Does NY law prohibit repossession on weekends?
New York Vehicle and Traffic Law (V&T) 425 requires that the repossessing creditor send a notice of repossession to the DMV and the vehicle owner within 24 hours of repossession. DMV offices are closed on Saturdays and Sundays.
The most conservative creditor could resolve the problem by not repossessing on Friday or Saturday. However, this is not the required result. The DMV Legal Department has issued a letter opinion stating that when a repossession occurs on a Friday or Saturday, the creditor may notify the DMV on the next business day following the repossession. Accordingly, creditors should be able to comply with V&T 425 and thus, may repossess on weekends if they choose. If anyone would like a copy of the DMV letter opinion, please contact Rudy.
To Redeem or Not to Redeem: That is the Question
Hamlet never had to deal with the NYPD but you might have to. As a condition for releasing a vehicle to a lienholder police often require signature of a hold harmless agreement wherein the lienholder promises not to return the vehicle to the offending driver. Several provisions of New York Law allow a customer to regain possession by redemption. Where the offending driver is a customer, the lienholder who signs such a hold harmless with police may face conflicting demands. That is the rub. Must the lienholder release the car to a customer who wants to redeem and tenders all past due payments? Must the lienholder release the car if the customer tenders the payoff balance.
The answer to the first question is clear. New York General Obligation Law 7-401 states that no contract provision can deprive a customer of the right to redeem provided in New York Personal Property Law (PPL) 302. PPL 302 13(g) guarantees that the customer will have the right to redeem where the default consists solely of the failure to make timely installment payments. PPL 302 does not guaranty a right to redeem where the default is a non-monetary default. Because a police impound is a non-monetary default, the lienholder can refuse to permit redemption.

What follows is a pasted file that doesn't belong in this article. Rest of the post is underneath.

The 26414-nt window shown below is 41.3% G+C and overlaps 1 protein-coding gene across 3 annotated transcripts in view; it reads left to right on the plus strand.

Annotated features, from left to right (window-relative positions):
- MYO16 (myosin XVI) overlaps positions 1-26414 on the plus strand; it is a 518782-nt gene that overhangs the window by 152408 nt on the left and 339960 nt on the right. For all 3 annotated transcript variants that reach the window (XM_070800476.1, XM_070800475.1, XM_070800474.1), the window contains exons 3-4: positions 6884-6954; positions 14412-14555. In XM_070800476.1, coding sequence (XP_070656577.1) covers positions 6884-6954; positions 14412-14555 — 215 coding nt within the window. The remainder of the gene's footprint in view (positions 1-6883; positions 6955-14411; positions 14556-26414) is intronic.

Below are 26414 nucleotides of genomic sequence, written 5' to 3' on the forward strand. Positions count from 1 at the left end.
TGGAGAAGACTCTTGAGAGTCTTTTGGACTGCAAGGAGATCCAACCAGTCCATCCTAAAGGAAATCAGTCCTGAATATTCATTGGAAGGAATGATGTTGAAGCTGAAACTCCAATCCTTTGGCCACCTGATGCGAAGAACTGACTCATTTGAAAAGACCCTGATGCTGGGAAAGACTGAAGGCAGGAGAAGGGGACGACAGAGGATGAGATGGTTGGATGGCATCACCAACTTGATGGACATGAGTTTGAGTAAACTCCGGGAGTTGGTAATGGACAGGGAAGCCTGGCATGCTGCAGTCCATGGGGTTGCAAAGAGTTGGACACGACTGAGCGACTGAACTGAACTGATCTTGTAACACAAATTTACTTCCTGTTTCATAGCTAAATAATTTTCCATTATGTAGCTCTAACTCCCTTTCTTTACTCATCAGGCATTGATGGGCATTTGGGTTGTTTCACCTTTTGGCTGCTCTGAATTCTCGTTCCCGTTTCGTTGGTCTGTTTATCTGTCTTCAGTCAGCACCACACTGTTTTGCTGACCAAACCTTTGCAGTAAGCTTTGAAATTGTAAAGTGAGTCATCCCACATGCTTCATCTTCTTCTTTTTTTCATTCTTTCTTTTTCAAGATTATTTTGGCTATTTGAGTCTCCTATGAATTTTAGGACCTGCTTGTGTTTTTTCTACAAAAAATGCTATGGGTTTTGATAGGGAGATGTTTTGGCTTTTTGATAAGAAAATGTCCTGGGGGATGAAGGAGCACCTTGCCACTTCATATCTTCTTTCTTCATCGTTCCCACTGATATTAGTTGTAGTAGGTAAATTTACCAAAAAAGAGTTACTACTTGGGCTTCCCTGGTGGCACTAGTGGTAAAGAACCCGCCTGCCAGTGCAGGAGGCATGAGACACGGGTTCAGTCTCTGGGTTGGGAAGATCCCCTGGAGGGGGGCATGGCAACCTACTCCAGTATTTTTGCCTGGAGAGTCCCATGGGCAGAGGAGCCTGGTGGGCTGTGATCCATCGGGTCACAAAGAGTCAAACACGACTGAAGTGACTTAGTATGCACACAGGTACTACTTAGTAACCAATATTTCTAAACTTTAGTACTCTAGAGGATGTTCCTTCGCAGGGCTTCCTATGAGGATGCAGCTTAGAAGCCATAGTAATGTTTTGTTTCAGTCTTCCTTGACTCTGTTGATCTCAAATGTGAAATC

The answer to the second question is not so clear. Vehicle and Traffic Law (V&T) 2121 requires that upon satisfaction of a security interest a lienholder shall release its lien. The implication of the law is that when payment in full is offered, the lienholder must take the money and release its lien.
Since a valid lien is the justification for the lienholder’s continued possession, payment of the lien leaves the lienholder with no basis to detain the vehicle from the customer. The lienholder must return the vehicle to the customer even though this action may violate the hold harmless agreement given to the police. There is, however, a way to avoid the slings and arrows of an affronted NYPD in this situation. The NYPD is willing to add an exception to its hold harmless form clarifying that the lienholder may release a vehicle if required by law. This exception covers the situation where the lienholder receives payment in full and releases the lien as required by V&T 2121. Make sure to negotiate the required by law exception into your hold harmless before you sign it.